CIOs As Rainmakers: The New Meme, Deconstructed
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User Rank: Apprentice
12/10/2012 | 10:07:21 AM
re: CIOs As Rainmakers: The New Meme, Deconstructed
What i believe is really needed , is a more measurable and tangible way to demonstrate to the business the contributions that IT is making by supporting the business units engaged in generating revenue for the firm. In that way we position IT as one which is directly linked with revenue generation , rather than just being a pure cost center or a necessary evil or a burden to the business. It might mean a totally newer way of accounting for the business all together or we can have something midway , where the IT department maintains parallel account of the cost the company would have to bear if it was to be provided with the equivalent level of IT related services and resources to make its business function, through an outsourced or external provider. There could be other ways of positioning and allocating the cost-benefit of business projects with strong IT components like ERP systems for example. A reasonable portion of the revenue generated by the sales team could be allocated to the ERP systems in place (which are direct facilitators of the top-line growth) and thus should be transferred to the IT department revenue generation, since they are the department primarily supporting the ERP system (and more so if the expenses of buying and running the ERP have been pushed under IT projects).
This would be a more equitable way of looking at things and would also help in identifying the true worth and value (and even the inefficiencies) of the IT department. Building up more visibility of the IT department functioning in financial terms is the only and the best way to bridge the divide between CIO's and CFO/CEO's.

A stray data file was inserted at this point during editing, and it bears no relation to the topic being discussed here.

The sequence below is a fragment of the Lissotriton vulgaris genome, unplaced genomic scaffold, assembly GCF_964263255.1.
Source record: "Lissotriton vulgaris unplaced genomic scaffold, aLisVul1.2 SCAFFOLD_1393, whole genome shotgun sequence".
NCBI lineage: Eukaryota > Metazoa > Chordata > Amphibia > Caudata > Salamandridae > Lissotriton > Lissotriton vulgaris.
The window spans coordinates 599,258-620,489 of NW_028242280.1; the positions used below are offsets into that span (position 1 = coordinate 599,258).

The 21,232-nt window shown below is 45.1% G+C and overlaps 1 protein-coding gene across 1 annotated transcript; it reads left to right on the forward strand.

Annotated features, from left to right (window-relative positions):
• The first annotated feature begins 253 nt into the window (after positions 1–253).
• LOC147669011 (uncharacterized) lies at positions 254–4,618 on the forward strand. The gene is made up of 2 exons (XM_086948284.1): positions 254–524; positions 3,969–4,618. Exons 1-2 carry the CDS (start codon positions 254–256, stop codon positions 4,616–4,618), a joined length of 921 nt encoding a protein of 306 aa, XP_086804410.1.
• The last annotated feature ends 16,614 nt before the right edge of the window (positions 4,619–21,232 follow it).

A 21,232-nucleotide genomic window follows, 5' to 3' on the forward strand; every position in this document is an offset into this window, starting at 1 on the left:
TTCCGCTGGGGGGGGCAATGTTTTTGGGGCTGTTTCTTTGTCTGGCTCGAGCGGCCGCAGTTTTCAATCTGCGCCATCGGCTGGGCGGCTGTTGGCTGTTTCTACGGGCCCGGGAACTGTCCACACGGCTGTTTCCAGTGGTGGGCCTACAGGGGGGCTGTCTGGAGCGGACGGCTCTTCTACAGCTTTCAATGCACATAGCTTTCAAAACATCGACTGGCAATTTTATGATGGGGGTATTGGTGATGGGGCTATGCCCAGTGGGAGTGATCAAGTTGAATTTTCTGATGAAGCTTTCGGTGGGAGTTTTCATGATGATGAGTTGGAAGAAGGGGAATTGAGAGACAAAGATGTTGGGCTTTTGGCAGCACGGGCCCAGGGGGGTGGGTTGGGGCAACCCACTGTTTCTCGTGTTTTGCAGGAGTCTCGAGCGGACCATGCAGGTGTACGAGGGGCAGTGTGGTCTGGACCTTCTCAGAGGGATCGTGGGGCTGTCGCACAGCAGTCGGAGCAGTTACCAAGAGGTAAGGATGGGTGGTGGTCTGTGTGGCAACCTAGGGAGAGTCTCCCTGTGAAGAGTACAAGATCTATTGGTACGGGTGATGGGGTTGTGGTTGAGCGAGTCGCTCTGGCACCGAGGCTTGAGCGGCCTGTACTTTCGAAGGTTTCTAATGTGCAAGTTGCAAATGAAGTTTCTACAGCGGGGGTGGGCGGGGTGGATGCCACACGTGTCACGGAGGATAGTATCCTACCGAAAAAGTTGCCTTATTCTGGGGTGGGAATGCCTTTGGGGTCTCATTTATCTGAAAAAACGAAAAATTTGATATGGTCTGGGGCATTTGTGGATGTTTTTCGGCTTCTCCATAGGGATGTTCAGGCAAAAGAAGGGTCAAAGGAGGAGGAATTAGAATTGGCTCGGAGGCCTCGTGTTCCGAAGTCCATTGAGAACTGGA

User Rank: Strategist
12/6/2012 | 8:44:40 PM
re: CIOs As Rainmakers: The New Meme, Deconstructed
As I read the article, one recommendation came across which is don't chase the fashionable catch phrase of the moment whether that is "new rainmaker" or "business alignment" or "business innovator." They all imply the same thing, focus on the business core which I try to do to the dismay of some of the IT staff when they are reminded they are a supporting group of the bank, hospital, or retail company (WalMart, HomeDepot, Lowes, etc.) and following the IT fad of the moment does not always align with the business.

I hate following catch phrases just because and not using the fashion phrase of the moment will get you criticized as being out of touch, but you simply cannot loose sight of the core business you are in and if you, the CIO, try to tell a branch manager which products he should be selling or making patient diagnosis, then I see a dark future for you in the firm. I agree then that IT is not primarily the "rainmaker" but the rain can be measured by showing savings through improved processes or lowered waste and this would be the rain to show the CEO/CFO as profit.
User Rank: Apprentice
12/6/2012 | 7:21:51 PM
re: CIOs As Rainmakers: The New Meme, Deconstructed
What happens when you stop worrying about keeping the lights on...? Well, if you do it to your house, you let the paint go another five or ten years. That roof? It can last a while longer, it's not leaking badly. A crack in the foundation, it's nothing... It doesn't take long until you've undone the value of your home. Why should IT infrastructure be any different?

Let's hear it for keeping the lights on. It's a thankless job, but things go south in a hurry when you stop worrying about it.

The way we talk about IT's relationship to other business units is wrong. We're not there to out-revenue them, we're there largely to help them do what they do better. I recall a pundit saying that aligning IT to the business was wrong headed, what IT needed to do was align to the customer - forget about what the business needs. It's just not helpful.

(I work here, and Jonathan and i go back a few years!)
Heather Vallis
Heather Vallis,
User Rank: Apprentice
12/6/2012 | 3:15:12 PM
re: CIOs As Rainmakers: The New Meme, Deconstructed
You make some great points, Jonathan. These days IT is expected to drive business innovation, rather than just "keep the lights on". The good news is, according to our recent Outlook 2013 Survey, that 85% of business tech pros say their IT organization somewhat or significantly improved their company's operations or products in 2012 and 60% say IT is core to nearly every part of the business or considered in their company's overall growth strategy. That said, the top IT projects for 2013 are internally focused: improving security, upgrading network and storage infrastructure. IT needs to focus more externally on projects that affect the customer directly.

Heather Vallis
Managing Editor, Research

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